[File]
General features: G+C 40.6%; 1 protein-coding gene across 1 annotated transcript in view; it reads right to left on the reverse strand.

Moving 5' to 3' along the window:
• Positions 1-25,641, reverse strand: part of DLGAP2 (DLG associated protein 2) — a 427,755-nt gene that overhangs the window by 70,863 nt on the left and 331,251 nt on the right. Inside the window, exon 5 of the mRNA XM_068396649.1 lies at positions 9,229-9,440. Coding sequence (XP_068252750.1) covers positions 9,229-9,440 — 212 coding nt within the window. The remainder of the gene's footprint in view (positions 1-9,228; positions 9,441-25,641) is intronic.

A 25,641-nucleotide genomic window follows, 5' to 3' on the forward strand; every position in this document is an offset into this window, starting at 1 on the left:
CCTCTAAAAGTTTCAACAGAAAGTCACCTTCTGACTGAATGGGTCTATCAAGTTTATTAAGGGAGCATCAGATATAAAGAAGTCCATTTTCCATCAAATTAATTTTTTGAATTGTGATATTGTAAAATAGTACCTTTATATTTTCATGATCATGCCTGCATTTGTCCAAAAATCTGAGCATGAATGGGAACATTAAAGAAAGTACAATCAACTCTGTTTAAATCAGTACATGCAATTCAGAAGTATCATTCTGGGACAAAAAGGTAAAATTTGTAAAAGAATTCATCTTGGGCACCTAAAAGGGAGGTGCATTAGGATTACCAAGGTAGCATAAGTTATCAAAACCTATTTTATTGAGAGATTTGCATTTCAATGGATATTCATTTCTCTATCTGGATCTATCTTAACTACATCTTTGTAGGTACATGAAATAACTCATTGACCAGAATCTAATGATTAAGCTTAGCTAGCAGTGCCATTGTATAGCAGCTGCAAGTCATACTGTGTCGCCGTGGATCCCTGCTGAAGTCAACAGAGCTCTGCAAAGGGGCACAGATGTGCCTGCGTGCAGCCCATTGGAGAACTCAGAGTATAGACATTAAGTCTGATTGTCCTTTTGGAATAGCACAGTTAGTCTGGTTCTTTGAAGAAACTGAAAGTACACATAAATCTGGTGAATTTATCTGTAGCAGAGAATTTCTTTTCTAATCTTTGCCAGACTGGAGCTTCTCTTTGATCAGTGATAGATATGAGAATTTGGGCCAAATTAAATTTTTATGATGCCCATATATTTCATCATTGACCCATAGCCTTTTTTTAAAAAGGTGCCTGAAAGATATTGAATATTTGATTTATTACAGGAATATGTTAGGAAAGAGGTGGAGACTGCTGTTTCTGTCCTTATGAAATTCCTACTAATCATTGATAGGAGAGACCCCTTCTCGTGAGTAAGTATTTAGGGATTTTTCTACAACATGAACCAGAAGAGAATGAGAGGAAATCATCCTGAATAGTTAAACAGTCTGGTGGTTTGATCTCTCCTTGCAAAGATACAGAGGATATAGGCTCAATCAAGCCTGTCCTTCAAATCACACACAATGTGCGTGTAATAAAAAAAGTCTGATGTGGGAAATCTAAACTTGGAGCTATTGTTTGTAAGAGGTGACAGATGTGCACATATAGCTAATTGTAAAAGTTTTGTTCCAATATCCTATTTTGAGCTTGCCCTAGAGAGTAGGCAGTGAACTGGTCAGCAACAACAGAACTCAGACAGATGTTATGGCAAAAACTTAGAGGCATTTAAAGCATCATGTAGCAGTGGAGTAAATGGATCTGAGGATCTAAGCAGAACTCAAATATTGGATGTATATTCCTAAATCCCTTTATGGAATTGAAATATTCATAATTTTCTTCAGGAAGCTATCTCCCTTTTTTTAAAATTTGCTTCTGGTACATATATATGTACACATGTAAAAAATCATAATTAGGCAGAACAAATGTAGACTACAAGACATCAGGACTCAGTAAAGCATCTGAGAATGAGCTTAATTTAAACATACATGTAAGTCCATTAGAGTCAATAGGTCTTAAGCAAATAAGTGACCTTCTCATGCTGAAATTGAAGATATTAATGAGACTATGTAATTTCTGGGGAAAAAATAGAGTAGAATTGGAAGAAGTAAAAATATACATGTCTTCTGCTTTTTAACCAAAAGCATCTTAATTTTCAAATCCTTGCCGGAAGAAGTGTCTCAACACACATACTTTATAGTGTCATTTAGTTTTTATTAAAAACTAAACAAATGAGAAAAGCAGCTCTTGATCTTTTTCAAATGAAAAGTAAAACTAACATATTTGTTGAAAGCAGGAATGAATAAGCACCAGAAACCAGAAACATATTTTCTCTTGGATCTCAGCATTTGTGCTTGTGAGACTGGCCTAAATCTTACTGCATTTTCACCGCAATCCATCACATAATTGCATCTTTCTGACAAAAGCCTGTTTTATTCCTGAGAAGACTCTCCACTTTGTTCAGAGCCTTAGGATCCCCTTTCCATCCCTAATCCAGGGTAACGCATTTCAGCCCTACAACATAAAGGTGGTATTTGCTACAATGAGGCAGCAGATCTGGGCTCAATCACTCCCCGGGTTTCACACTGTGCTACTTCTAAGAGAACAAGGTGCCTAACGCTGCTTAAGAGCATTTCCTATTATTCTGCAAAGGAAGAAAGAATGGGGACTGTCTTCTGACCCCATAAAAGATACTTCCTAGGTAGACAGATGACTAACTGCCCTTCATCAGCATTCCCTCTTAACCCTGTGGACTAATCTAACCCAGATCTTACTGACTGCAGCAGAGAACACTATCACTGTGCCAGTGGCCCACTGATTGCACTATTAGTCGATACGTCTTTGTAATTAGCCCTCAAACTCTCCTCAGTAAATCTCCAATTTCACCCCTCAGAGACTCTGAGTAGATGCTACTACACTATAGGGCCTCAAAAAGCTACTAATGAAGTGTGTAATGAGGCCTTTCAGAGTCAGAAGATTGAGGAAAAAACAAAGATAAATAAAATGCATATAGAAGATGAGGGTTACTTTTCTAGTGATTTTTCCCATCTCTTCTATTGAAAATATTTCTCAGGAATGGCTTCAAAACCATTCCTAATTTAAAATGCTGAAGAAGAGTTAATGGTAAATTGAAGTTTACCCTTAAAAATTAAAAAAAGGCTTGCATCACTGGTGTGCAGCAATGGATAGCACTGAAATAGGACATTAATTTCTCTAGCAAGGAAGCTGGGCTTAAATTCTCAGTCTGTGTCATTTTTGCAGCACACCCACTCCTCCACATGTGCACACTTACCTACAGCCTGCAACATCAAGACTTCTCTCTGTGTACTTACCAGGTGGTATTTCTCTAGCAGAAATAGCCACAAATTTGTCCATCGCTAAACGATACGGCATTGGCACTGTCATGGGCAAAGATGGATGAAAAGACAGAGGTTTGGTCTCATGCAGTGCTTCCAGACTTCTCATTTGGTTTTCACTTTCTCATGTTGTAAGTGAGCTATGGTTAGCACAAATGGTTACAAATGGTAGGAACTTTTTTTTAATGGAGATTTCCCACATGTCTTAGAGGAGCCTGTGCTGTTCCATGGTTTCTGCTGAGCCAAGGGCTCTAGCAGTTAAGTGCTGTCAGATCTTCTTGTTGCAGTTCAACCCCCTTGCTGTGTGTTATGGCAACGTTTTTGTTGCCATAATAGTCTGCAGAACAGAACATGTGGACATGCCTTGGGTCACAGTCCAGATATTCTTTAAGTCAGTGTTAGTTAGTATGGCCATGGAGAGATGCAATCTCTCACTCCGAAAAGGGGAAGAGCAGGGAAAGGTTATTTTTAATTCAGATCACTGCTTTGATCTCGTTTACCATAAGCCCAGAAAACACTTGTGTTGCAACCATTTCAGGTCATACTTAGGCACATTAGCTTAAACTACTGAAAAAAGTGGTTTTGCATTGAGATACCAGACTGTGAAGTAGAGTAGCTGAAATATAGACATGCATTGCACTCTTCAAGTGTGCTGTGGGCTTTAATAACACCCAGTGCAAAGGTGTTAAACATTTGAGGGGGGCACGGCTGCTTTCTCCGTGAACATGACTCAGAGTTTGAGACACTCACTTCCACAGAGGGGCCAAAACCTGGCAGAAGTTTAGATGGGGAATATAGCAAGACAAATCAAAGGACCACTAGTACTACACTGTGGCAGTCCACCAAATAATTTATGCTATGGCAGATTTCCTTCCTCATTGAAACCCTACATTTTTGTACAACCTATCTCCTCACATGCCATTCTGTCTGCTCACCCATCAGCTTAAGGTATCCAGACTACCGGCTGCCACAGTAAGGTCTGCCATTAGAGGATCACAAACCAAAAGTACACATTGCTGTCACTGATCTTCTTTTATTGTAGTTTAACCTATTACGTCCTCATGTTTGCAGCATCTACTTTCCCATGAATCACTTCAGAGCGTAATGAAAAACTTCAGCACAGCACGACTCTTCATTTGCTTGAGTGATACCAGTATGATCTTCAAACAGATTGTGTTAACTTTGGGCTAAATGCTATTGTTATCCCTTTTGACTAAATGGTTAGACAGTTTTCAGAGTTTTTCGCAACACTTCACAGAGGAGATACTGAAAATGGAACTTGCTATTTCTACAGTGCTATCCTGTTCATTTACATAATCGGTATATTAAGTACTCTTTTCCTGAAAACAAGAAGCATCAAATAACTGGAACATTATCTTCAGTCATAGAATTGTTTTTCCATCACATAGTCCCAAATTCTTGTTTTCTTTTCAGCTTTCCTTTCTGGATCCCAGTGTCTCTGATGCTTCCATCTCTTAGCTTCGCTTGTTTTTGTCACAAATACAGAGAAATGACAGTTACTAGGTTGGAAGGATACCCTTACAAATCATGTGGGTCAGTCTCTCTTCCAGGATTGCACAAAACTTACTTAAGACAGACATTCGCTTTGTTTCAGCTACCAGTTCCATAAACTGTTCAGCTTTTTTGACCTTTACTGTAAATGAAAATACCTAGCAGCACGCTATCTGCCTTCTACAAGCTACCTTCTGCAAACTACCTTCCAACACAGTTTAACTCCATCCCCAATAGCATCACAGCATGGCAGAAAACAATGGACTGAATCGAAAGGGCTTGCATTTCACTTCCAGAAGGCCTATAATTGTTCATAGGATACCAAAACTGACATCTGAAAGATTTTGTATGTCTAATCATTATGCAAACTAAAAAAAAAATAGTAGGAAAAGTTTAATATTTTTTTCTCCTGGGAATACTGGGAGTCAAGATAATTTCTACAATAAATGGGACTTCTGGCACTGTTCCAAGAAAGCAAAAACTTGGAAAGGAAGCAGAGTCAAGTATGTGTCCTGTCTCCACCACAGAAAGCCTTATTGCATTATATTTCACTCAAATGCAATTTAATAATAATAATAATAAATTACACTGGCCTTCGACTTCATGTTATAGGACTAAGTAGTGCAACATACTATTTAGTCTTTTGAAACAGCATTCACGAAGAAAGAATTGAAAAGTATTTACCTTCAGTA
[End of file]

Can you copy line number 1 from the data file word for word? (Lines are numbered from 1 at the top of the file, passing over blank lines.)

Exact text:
General features: G+C 40.6%; 1 protein-coding gene across 1 annotated transcript in view; it reads right to left on the reverse strand.